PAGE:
But the personal opinions and partisan politics of individual bishops (or, for that matter, priests, vowed religious and lay ministers) are not supposed to be factored into this conscience formation. And yet, given the ubiquity and accessibility of social media, many Catholics understandably mistake individual views expressed by bishops for authoritative teaching.
It's important for Catholics to remember that not everything that appears in a given bishop's Twitter feed is authoritative or even prudent.
In addition to the increasing lack of distinction between a bishop's personal opinion and official teaching, another problem the digital age presents to the church is the dissolution of geographic boundaries. Canonically, bishops exercise jurisdiction in their local church and generally do not have the authority to interfere in other dioceses.
However, with the reforms of Vatican II and a return to the ancient church's understanding of collegiality and synodality, there is renewed recognition of the ways in which bishops are called to, as Lumen Gentium says, "foster and safeguard the unity of the faith and to uphold the discipline which is common to the whole church." Commenting on these developments, Brian Flanagan, associate professor of theology and religious studies at Marymount University, said the council "opened the possibility of providing more ways for bishops to be 'solicitous' for the faithful outside their own diocese."
Flanagan notes that, "Vatican II primarily envisioned that would occur in and through structures of synodality, especially provincial synods, regional and national episcopal conferences, and the universal synod of bishops." When it comes to the bishops exercising this sort of solicitude for the formation of consciences across American dioceses, the best illustration is found in the conference's quadrennial Catholic voting guide: "Forming Consciences for Faithful Citizenship."
Among the things the council did not anticipate at its close in 1965 were the Internet or the democratizing of mass communication in the ways we witness today. We are still grappling with the fact that opinions, perspectives, facts (and errors), statistics and other information (and misinformation) are bombarding Catholics all day online. Church leadership and Catholic theology have not adequately kept pace, nor do we have clear guidance about how to process this information, including comments coming from bishops online.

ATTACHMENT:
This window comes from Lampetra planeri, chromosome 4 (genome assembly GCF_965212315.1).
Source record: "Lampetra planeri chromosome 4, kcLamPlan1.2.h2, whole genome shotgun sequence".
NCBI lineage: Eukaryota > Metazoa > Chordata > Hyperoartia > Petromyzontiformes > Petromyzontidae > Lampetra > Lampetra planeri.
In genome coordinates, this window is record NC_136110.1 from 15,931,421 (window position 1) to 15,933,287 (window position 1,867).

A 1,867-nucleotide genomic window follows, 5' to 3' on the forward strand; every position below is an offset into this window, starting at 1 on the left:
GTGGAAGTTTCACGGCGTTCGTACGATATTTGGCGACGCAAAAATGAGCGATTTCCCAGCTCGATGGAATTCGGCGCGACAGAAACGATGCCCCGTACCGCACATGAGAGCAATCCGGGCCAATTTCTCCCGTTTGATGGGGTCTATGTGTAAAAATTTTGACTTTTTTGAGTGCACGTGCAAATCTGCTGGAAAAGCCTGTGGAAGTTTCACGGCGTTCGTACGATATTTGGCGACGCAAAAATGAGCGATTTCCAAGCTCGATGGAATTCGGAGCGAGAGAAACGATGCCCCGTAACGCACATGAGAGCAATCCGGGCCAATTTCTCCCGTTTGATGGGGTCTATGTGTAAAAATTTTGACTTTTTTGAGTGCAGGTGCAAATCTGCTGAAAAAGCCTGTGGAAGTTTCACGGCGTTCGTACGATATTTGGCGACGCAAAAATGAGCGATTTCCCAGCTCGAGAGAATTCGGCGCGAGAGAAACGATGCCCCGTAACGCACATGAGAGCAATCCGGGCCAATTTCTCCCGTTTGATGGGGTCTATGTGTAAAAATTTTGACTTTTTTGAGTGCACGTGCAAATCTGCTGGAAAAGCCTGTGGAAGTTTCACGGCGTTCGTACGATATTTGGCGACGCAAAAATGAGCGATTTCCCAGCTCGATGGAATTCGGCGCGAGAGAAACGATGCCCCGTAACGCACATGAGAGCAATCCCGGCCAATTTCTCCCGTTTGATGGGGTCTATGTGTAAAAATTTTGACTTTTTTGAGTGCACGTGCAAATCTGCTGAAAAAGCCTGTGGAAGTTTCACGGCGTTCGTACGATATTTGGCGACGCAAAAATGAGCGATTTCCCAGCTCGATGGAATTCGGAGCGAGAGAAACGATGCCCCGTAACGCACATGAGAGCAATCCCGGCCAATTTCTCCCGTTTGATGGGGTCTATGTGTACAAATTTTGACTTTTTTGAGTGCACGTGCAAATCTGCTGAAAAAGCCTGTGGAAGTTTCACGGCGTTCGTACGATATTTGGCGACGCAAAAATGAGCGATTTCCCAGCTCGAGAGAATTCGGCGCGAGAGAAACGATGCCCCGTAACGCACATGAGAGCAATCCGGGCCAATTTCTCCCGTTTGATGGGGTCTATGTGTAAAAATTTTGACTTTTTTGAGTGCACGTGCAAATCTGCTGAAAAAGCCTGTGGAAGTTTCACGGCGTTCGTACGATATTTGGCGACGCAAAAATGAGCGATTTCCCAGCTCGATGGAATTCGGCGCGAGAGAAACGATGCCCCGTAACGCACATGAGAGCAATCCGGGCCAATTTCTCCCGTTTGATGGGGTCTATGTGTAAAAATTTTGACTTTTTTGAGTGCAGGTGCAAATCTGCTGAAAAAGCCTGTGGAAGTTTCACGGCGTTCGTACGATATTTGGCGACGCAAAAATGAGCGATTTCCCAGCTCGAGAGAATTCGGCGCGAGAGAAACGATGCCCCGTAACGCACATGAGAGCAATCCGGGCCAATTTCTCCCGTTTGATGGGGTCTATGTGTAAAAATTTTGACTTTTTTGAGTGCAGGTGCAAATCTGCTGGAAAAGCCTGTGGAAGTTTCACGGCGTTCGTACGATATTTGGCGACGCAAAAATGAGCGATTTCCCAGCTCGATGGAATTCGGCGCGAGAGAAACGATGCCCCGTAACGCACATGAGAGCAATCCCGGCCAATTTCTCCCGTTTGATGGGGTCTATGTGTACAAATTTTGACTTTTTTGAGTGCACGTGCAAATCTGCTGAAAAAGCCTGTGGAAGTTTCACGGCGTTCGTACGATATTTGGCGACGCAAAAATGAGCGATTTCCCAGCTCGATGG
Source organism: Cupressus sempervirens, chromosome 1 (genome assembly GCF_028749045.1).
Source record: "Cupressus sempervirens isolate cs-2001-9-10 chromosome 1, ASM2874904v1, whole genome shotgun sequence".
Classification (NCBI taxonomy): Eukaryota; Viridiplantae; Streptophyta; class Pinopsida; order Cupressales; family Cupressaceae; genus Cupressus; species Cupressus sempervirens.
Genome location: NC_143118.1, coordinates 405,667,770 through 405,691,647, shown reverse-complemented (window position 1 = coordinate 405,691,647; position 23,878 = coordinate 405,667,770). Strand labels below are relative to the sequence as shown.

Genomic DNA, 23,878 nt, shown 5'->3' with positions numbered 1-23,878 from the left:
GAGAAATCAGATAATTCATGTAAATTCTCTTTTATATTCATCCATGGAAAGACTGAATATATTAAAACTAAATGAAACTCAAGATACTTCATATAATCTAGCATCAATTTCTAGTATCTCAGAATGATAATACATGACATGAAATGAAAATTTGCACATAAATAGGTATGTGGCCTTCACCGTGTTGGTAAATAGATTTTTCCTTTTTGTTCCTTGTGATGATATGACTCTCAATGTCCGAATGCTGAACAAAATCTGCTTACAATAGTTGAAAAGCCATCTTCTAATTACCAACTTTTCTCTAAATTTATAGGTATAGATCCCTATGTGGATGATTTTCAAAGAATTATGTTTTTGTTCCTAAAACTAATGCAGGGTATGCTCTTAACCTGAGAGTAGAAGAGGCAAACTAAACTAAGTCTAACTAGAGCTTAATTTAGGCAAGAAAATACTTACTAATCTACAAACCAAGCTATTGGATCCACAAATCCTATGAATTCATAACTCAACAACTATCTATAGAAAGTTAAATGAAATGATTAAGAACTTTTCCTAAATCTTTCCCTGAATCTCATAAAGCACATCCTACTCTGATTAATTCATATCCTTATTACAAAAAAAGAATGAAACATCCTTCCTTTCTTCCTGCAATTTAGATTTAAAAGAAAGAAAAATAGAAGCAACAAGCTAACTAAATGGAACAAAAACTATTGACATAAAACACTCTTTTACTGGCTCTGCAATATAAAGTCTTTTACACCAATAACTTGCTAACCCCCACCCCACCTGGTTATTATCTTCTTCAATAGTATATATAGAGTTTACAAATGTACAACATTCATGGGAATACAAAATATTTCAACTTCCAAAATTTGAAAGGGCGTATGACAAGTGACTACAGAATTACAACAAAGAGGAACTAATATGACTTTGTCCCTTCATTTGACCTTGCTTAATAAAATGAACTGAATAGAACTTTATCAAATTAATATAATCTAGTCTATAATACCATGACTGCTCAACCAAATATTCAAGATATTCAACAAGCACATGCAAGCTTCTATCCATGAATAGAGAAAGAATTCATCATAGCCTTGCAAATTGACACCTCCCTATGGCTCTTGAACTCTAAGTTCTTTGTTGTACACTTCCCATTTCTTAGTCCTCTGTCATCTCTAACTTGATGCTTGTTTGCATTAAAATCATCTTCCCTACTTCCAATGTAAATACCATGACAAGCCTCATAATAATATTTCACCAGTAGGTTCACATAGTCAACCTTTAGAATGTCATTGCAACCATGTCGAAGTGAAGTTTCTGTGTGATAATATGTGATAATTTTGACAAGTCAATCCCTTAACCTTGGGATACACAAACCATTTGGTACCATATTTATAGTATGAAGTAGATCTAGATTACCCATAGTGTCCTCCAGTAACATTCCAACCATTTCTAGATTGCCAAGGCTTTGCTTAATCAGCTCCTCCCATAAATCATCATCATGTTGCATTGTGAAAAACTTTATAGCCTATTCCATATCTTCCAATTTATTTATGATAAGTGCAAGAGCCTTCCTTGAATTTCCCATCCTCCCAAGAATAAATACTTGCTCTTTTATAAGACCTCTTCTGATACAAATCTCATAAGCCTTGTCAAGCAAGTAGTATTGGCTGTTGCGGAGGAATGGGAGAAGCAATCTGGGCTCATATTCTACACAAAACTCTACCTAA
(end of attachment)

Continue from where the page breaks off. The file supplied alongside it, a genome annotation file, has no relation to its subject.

While we continue to seek greater understanding of how to use and interpret new communications technology in the life of the church, it's important for Catholics to remember that not everything that appears in a given bishop's Twitter feed is authoritative or even prudent. Imperatori-Lee encourages us to "pray for all the bishops, particularly that they be filled with prudence, discernment and a desire for servant leadership." She added: "At the same time, I think the college of bishops, particularly the episcopal conferences, have a responsibility to set out expectations for their brother bishops and engage them in fraternal correction."
Flanagan offered a similar observation. "It seems we might need something like a set of principles for 'just conduct' on the Internet," which could serve as a guide for bishops. Drawing on the letters of St. Paul, he added that bishops — and by extension, all Catholics — should ask themselves: "Is what I say, tweet, like, share or comment [on] building up the church, or not?"
In the meantime, as we face difficult choices in an historic election, the best and most faithful course of action may be to respectfully ignore the political tweets of bishops, pray for them and the people of their dioceses, and take the time to learn, reflect and discern what the best course of action is for you in exercising your civic responsibility.
It is also important to contextualize what voting for a presidential candidate actually means. Imperatori-Lee summarizes well what it is we are doing when we cast our vote. "We should also be clear here that voting in the U.S. isn't a full-throated endorsement of every single thing a politician or a party believes. We're voting for presidents, not messiahs. A vote is a bet — a bet that if this person is elected more of the common good will be served. A vote is not the sum total of a person's moral action in the world."
[Daniel P. Horan is the Duns Scotus Chair of Spirituality at Catholic Theological Union in Chicago, where he teaches systematic theology and spirituality. His recent book is Catholicity and Emerging Personhood: A Contemporary Theological Anthropology. Follow him on Twitter: @DanHoranOFM.]